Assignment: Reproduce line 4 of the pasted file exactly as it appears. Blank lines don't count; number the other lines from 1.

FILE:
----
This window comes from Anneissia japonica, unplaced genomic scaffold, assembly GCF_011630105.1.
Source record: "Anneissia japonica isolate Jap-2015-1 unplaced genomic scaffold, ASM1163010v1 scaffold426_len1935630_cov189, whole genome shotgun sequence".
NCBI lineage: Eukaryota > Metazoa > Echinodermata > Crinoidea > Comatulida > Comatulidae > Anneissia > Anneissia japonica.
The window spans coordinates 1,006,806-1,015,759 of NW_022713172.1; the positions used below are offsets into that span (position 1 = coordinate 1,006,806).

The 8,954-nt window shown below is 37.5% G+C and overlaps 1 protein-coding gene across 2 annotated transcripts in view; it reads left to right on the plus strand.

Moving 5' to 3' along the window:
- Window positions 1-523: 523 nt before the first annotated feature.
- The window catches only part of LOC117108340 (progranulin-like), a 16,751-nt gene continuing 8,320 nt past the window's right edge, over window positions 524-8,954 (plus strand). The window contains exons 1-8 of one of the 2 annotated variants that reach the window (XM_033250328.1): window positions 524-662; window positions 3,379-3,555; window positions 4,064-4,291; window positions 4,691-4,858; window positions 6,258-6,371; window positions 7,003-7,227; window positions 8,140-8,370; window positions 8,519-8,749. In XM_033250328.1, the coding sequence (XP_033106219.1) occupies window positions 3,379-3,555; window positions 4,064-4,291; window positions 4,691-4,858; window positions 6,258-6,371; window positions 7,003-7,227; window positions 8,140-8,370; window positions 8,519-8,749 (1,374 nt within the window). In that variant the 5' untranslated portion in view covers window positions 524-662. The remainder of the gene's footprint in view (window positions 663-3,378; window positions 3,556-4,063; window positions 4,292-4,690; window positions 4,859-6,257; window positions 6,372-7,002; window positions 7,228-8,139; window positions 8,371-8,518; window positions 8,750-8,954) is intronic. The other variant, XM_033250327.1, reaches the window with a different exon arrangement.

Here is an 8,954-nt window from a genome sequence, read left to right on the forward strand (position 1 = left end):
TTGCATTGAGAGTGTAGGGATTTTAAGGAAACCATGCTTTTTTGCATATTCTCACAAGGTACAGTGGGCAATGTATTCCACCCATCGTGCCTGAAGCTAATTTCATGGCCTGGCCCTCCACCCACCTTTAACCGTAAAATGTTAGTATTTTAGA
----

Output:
The window spans coordinates 1,006,806-1,015,759 of NW_022713172.1; the positions used below are offsets into that span (position 1 = coordinate 1,006,806).